An outlaw with a deadly reputation, Billy the Kid was gunned down by an ambitious sheriff on July 14, 1881. The felling of one of the most notorious criminals of the age was instantly national news. First demonized by the lawman who killed him, the Kid was soon mythologized by a never-ending stream of dime store romances and big-screen dramas.
The story of James Garfield, one of the most extraordinary men ever elected president, and his assassination by a deluded madman.
The ultimate frontiersman, Carson inspired popular novels before being associated with the "Long Walk" of the Navajo people.
Head of the most powerful family in America, billionaire John D. Rockefeller's vast philanthropy changed his family's reputation.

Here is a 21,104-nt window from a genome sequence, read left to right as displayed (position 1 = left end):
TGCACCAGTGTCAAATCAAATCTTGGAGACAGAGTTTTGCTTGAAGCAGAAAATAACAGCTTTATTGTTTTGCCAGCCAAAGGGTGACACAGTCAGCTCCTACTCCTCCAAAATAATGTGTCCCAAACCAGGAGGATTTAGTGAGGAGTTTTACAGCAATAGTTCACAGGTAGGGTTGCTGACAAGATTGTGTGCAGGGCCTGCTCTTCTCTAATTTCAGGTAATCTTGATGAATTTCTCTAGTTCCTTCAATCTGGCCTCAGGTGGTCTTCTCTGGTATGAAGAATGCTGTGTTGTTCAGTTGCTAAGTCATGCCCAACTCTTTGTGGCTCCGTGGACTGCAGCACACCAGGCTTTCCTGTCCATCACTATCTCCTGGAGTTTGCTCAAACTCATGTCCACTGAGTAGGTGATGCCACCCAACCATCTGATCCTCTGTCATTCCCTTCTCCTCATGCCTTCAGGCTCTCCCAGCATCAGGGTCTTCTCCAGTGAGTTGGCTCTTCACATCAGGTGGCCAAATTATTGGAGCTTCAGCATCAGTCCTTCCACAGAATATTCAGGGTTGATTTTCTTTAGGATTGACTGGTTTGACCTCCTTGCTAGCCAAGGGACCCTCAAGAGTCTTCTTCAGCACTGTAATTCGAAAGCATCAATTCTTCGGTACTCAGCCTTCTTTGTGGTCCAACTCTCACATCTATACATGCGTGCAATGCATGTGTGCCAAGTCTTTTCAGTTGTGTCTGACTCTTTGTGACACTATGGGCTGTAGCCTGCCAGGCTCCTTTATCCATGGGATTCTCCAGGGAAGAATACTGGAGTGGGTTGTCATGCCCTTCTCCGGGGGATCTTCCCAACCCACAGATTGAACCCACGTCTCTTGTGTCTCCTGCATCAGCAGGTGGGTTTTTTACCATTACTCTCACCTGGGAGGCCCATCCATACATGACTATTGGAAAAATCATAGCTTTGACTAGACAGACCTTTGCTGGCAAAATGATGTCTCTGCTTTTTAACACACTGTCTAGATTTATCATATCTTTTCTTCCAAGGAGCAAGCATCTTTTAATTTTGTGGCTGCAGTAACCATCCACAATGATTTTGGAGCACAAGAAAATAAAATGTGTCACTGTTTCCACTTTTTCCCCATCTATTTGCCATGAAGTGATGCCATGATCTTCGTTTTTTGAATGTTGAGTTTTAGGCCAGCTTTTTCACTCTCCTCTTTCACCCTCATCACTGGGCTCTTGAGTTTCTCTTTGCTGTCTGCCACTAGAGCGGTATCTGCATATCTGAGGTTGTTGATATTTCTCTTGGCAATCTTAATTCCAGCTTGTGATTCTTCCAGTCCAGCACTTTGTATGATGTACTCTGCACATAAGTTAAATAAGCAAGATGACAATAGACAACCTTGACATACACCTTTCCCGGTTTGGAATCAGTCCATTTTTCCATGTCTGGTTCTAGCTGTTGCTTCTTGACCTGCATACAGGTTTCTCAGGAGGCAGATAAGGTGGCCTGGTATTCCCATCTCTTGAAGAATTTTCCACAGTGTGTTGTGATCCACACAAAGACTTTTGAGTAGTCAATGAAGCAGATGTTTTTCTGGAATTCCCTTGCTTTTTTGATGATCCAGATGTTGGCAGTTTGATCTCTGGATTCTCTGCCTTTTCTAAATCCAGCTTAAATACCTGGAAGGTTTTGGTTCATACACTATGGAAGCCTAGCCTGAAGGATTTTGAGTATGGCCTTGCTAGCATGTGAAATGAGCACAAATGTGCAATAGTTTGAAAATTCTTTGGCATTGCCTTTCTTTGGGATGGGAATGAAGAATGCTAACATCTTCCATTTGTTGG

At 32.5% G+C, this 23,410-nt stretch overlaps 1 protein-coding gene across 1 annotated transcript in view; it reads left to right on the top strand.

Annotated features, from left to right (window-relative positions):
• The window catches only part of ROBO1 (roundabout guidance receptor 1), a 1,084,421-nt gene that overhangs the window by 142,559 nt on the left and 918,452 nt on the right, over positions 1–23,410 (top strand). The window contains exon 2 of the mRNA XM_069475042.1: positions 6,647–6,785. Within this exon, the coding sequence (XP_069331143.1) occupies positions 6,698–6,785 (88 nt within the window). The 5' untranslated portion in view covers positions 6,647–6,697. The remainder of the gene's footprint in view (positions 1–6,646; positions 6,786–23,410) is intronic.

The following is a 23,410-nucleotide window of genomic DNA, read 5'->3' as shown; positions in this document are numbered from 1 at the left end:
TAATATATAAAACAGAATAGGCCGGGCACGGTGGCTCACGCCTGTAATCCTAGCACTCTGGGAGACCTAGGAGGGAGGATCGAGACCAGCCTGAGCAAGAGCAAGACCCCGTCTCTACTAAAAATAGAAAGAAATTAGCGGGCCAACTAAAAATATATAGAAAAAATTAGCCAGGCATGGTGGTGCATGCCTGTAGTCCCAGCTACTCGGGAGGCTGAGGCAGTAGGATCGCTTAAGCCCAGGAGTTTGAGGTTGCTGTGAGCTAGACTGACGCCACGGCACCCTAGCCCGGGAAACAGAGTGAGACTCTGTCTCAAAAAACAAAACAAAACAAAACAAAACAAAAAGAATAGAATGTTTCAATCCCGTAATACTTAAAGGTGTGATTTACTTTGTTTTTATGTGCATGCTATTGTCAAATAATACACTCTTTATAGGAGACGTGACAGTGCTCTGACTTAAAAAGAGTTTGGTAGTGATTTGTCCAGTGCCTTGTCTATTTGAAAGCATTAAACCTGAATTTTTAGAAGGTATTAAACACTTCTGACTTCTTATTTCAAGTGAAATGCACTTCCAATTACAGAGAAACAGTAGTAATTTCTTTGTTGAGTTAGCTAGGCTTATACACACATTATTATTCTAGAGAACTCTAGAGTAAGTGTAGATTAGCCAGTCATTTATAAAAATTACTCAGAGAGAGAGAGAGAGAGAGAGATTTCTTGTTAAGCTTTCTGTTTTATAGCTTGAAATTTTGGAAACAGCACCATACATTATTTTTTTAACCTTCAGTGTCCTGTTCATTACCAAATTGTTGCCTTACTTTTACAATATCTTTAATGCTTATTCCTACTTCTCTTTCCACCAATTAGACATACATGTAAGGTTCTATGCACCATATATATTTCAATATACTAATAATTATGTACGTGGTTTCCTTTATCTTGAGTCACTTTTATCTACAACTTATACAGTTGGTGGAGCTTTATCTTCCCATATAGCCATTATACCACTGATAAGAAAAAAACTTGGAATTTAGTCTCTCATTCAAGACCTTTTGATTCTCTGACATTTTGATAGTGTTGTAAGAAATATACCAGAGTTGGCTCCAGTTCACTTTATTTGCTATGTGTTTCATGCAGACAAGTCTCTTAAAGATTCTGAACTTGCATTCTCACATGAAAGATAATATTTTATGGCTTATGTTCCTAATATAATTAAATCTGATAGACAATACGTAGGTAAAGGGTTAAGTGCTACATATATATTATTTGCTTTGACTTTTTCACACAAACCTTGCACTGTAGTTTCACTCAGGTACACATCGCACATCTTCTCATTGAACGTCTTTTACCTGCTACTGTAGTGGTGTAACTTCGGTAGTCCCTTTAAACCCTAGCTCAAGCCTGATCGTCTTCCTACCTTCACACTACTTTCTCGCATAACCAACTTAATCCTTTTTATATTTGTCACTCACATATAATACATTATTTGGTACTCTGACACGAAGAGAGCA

His stunning triumph at the 1936 Olympic Games captivated the world even as it infuriated the Nazis. Premiering May 1.
"The Wizard of Menlo Park," Inventor Thomas Edison, built the first practical light bulb and revolutionized the world.
An African American civil rights leader, Ida B. Wells was born into slavery before becoming a journalist in Memphis.
In the early 1830s, Texas, ruled by Mexico, held 20,000 U.S. settlers and 4,000 Mexican Tejanos, forcing residents to pick sides.
The converging forces, circumstances, personalities and events that propelled a group of English men and women west across the Atlantic in 1620.